At the expense of pedantry, here's how a serious newspaper covers an important story: "Tom Brady hearing transcript details judge's comments to NFL, NFLPA," reads the Boston Globe headline.
Datelined New York, the Aug. 21 article states that Judge Richard M. Berman "put immense pressure on the NFL." It quotes him telling the league its punishment of the Patriots quarterback in "Deflategate" constitutes a "quantum leap" from the evidence.
The byline establishes that Globe reporters were there in the courtroom. Indeed, the online version contains a link to the full hearing transcript.
(As an aside, this column's readers can't say nobody warned them about the shaky evidence and shoddy reasoning behind this overblown affair.)
Now then: Let's move to the apparently far less significant question of Democratic presidential candidate Hillary Clinton's fabled email account. I say that because a recent New York Times account of a different federal judge's statement supposedly about that account bears few indicators of real journalism.
Indeed, if one were of a low and suspicious nature regarding the Times' historically inept Washington bureau, one might suspect yet another example of the "Clinton Rules" -- that is, a shaky allegation unsupported by facts.
Like a recent wildly inaccurate Times article on the same topic, the story carried Michael Schmidt's byline. The headline of Schmidt's original July 23 piece was "Criminal Inquiry Sought In Clinton's Use of Email."
Except, oops, there was no criminal investigation, nor was Hillary Clinton directly involved in what amounted to an argument between the CIA and State Department over retroactively classifying information. To wit, how many Clinton emails the State Department planned to release needed to be withheld from public scrutiny under today's circumstances.
After being forced to retract virtually the entire article in a piecemeal process its own public editor, Margaret Sullivan, characterized as "to put it mildly, a mess," Times editors pinned the blame on anonymous sources they wouldn't identify. The vowed to be more cautious.
"Losing the story to another news outlet would have been a far, far better outcome," Sullivan wrote, "than publishing an unfair story and damaging The Times's reputation for accuracy."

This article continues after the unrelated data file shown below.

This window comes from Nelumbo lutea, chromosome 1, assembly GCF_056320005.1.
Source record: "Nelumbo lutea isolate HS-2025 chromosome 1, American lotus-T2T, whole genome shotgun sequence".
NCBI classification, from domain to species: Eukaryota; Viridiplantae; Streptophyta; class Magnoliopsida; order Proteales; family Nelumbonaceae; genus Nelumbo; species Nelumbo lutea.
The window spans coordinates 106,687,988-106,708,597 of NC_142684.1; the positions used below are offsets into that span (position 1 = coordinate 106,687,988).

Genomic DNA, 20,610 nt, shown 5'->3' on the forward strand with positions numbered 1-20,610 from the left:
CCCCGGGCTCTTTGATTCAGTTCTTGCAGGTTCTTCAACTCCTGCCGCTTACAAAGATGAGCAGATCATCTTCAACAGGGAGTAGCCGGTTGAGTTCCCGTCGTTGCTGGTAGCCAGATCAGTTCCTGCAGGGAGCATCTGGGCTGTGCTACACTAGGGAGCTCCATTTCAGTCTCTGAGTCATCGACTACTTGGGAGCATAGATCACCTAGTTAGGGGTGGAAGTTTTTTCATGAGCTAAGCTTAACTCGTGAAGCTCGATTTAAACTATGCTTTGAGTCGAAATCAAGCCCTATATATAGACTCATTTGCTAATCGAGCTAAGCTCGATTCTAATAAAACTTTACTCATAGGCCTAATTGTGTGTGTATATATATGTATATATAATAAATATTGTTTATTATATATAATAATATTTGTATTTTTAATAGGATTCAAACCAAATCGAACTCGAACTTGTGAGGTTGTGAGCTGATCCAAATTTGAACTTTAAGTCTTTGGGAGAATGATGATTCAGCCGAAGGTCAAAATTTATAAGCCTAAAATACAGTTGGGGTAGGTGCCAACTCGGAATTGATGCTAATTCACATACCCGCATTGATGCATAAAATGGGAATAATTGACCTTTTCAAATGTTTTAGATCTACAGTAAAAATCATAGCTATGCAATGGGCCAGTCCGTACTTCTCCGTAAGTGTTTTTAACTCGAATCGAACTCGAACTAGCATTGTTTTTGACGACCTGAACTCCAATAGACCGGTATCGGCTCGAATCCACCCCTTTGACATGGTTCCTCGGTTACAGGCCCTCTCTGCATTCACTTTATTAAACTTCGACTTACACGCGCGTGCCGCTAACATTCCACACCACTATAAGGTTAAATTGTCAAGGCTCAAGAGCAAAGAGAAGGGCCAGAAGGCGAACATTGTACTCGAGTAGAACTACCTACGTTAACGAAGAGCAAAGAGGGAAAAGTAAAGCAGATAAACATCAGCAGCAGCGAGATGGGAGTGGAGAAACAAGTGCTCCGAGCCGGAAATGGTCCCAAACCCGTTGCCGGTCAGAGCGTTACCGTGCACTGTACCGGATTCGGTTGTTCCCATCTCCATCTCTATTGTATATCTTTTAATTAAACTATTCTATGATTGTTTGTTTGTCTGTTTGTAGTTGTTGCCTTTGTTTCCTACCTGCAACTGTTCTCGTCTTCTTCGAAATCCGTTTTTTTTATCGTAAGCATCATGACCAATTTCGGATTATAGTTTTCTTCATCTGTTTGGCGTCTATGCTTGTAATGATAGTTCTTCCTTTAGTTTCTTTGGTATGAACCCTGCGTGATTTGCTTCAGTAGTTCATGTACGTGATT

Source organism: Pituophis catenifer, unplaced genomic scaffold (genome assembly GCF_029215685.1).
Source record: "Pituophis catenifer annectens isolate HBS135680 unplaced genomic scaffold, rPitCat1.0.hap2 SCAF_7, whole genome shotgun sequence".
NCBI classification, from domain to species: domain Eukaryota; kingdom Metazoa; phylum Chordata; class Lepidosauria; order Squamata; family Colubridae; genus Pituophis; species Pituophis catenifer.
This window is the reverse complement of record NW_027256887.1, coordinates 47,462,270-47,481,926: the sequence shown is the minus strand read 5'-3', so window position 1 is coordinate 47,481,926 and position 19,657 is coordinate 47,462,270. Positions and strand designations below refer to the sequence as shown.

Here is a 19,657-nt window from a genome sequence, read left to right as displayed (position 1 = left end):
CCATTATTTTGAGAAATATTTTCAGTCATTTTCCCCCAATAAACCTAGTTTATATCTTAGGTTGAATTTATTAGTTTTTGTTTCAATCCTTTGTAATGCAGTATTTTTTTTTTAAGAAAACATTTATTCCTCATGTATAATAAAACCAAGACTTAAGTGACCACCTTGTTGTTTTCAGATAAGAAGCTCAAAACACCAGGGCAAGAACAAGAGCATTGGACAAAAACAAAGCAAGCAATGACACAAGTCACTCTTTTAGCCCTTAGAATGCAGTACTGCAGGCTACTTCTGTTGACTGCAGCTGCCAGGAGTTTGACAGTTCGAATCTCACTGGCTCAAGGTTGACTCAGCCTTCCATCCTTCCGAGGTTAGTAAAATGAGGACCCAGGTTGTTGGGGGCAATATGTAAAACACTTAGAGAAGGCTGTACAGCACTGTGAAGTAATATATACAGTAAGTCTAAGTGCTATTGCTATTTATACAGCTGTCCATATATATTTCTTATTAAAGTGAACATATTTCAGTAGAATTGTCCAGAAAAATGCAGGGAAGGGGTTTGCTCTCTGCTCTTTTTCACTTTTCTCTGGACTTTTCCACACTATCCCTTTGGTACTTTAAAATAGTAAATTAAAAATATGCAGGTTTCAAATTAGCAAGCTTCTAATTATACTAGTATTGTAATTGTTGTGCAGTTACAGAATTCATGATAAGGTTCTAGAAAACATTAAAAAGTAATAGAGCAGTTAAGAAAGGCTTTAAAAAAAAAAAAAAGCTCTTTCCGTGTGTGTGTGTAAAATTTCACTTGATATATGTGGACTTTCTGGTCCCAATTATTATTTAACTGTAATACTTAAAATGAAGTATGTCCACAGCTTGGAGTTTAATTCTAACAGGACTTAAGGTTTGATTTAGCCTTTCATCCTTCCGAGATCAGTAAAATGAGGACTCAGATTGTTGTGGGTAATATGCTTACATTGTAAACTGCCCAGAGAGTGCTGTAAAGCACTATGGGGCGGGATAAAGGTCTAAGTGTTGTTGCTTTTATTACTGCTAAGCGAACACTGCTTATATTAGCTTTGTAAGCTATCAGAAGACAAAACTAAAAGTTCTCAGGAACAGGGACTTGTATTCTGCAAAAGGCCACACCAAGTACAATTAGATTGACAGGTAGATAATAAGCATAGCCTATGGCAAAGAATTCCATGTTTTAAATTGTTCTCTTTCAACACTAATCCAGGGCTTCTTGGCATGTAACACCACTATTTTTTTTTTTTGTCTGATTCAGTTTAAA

Soon afterward, the Sullivan said she agreed with a reader who argued that the newspaper needed to make "a promise to readers going forward that Hillary is not going to be treated unfairly as she so often is by the media."
Fast-forward to another Schmidt opus that moved on the wire at 3:36 a.m. on Aug. 21. I read it in the Arkansas Democrat-Gazette under the headline: "Judge: Clinton didn't heed email policies."
Datelined "Washington," the story claimed that Judge Emmet Sullivan of the U.S. District Court of D.C., "said of Hillary Clinton's email use that 'we wouldn't be here today if the employee had followed government policy,' according to two people who attended the hearing."
Two anonymous sources, that is.
The article quoted Tom Fitton, the president of Judicial Watch, a right-wing group suing the State Department for access to Clinton aide Huma Abedin's private emails, chastising Hillary. It didn't stipulate how the former secretary, not a party to the lawsuit, came to be mentioned. Schmidt added that judge Sullivan was appointed by President Bill Clinton -- although a glance at Wikipedia shows that he was initially a Reagan protege later promoted by George H.W. Bush.
It's not supposed to matter.
But a funny thing happened on the way to the print edition of the New York Times later that morning. Schmidt's story underwent significant editorial changes. Two anonymous sources were replaced by no sources. "A federal judge on Thursday said," the story began. The Judicial Watch guy disappeared. Judge Sullivan was no longer a Clinton appointee.
More significantly, the "Washington" dateline was replaced by no dateline.
Basically, the Times told us the judge said something, but contrary to Journalism 101, didn't say how they knew it or why he said it. Pretending that a reporter attended the hearing when he didn't, however, would be far worse. Hence, I suspect, the disappearing dateline.
We're to take it on faith.
Sorry, no sale. As Huckleberry Finn said, "I been there before."
Actually, "the employee" would be an odd way for a federal judge to refer to the former Secretary of State -- a cabinet appointee and fourth in line for the presidency. Not to mention that everybody from the Wall Street Journal to Newsweek, CNN and, yes, the New York Times has reported that Clinton's private email setup was consistent with State Department rules.
So I'm thinking former Rep. Ellen Tauscher (D-CA) got it right on "Fox News Sunday."
"Judge Sullivan's extraneous remark was about something completely different," she said, "and it was about something going on with somebody else, an employee."
So it looks like another big hurry, another big screw-up.
If the presidential race is as important as the Super Bowl, maybe the Times should show us the transcript.